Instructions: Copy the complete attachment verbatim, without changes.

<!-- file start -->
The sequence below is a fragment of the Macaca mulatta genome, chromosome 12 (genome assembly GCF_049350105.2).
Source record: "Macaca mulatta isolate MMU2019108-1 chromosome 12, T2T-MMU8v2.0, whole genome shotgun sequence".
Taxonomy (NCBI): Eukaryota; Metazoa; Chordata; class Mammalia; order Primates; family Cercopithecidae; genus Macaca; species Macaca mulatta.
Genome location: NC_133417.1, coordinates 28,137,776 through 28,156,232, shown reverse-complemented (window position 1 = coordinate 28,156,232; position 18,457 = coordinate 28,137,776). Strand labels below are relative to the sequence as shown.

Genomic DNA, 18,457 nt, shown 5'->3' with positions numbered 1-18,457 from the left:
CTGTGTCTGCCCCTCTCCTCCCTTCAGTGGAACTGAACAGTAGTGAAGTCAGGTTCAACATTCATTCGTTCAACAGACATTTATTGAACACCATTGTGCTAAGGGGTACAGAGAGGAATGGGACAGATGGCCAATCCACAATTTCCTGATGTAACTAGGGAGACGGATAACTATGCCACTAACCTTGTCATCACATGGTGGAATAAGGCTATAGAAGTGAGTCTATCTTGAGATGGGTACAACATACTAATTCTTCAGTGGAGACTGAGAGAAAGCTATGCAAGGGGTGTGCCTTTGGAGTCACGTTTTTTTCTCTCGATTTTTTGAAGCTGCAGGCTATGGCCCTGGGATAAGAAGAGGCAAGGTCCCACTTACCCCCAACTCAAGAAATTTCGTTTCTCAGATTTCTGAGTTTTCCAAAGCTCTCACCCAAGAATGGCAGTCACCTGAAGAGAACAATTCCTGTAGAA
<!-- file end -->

The sequence below is a fragment of the Macaca mulatta genome, chromosome 12 (genome assembly GCF_049350105.2).
Source record: "Macaca mulatta isolate MMU2019108-1 chromosome 12, T2T-MMU8v2.0, whole genome shotgun sequence".
Taxonomy (NCBI): Eukaryota; Metazoa; Chordata; class Mammalia; order Primates; family Cercopithecidae; genus Macaca; species Macaca mulatta.
Genome location: NC_133417.1, coordinates 28,137,776 through 28,156,232, shown reverse-complemented (window position 1 = coordinate 28,156,232; position 18,457 = coordinate 28,137,776). Strand labels below are relative to the sequence as shown.

Genomic DNA, 18,457 nt, shown 5'->3' with positions numbered 1-18,457 from the left:
CTGTGTCTGCCCCTCTCCTCCCTTCAGTGGAACTGAACAGTAGTGAAGTCAGGTTCAACATTCATTCGTTCAACAGACATTTATTGAACACCATTGTGCTAAGGGGTACAGAGAGGAATGGGACAGATGGCCAATCCACAATTTCCTGATGTAACTAGGGAGACGGATAACTATGCCACTAACCTTGTCATCACATGGTGGAATAAGGCTATAGAAGTGAGTCTATCTTGAGATGGGTACAACATACTAATTCTTCAGTGGAGACTGAGAGAAAGCTATGCAAGGGGTGTGCCTTTGGAGTCACGTTTTTTTCTCTCGATTTTTTGAAGCTGCAGGCTATGGCCCTGGGATAAGAAGAGGCAAGGTCCCACTTACCCCCAACTCAAGAAATTTCGTTTCTCAGATTTCTGAGTTTTCCAAAGCTCTCACCCAAGAATGGCAGTCACCTGAAGAGAACAATTCCTGTAGAA